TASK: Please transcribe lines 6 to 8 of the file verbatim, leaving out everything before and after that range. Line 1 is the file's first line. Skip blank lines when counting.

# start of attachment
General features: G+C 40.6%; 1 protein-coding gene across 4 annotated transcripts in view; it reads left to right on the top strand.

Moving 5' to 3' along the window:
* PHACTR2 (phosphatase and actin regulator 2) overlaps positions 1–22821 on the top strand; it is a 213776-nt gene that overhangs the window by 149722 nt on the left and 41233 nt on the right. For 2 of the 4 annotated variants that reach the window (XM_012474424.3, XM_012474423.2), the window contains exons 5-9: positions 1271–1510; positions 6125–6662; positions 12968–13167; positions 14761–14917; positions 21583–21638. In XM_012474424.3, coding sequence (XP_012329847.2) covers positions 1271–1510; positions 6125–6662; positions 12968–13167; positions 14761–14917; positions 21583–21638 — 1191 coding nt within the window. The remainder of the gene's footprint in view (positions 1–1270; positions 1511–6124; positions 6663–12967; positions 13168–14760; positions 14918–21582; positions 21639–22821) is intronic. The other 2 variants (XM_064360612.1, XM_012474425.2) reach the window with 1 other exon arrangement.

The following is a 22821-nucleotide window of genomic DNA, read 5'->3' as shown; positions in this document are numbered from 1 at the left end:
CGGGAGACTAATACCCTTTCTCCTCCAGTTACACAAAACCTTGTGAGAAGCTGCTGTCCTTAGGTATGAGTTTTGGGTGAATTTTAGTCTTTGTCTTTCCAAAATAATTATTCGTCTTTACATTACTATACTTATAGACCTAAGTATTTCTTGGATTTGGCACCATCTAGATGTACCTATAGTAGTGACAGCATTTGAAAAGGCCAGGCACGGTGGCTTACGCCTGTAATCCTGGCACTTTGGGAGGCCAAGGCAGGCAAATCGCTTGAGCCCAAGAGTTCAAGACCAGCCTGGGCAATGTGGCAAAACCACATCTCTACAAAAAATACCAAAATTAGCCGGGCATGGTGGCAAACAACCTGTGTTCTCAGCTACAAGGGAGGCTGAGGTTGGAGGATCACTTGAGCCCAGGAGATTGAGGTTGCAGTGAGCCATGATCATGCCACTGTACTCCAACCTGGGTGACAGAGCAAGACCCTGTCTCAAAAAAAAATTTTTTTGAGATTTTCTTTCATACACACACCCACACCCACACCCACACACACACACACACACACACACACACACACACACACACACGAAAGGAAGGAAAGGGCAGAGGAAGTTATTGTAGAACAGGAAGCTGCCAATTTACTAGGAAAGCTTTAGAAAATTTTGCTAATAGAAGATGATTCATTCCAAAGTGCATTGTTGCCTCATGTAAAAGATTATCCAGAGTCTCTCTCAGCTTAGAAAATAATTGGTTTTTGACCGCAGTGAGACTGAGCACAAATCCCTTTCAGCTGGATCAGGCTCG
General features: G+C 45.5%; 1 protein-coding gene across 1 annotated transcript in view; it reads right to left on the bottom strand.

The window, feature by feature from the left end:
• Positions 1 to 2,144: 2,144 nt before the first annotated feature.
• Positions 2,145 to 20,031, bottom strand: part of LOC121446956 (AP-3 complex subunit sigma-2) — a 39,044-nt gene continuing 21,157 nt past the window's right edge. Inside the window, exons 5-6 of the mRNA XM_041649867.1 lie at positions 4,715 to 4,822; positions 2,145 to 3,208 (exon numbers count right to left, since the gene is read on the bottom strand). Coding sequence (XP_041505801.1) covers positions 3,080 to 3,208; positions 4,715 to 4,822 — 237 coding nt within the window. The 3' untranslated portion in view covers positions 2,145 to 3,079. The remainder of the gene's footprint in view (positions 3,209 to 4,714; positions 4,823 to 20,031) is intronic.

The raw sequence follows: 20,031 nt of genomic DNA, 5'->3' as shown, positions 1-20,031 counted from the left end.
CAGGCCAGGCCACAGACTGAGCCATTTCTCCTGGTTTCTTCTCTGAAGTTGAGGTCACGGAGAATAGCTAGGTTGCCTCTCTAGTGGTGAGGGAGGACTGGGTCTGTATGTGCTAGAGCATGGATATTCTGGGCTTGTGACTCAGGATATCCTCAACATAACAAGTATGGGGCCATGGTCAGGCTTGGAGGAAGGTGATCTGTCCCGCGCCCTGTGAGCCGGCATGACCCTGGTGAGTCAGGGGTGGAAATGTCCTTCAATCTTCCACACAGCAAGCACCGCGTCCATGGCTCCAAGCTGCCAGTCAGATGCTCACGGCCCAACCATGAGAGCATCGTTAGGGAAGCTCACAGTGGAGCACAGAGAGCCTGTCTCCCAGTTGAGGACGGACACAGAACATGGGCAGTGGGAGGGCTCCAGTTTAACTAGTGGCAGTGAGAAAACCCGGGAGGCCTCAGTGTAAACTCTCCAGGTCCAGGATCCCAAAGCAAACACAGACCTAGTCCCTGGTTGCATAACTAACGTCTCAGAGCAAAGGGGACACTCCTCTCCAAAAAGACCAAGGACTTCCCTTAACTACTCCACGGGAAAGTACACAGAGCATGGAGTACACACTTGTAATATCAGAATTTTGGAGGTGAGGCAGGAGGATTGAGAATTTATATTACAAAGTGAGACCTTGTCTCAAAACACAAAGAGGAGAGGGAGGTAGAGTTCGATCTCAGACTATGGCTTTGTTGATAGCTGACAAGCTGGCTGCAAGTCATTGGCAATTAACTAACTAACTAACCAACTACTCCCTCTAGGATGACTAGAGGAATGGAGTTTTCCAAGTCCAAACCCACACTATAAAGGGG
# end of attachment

General features: G+C 45.5%; 1 protein-coding gene across 1 annotated transcript in view; it reads right to left on the bottom strand.

The window, feature by feature from the left end:
• Positions 1 to 2,144: 2,144 nt before the first annotated feature.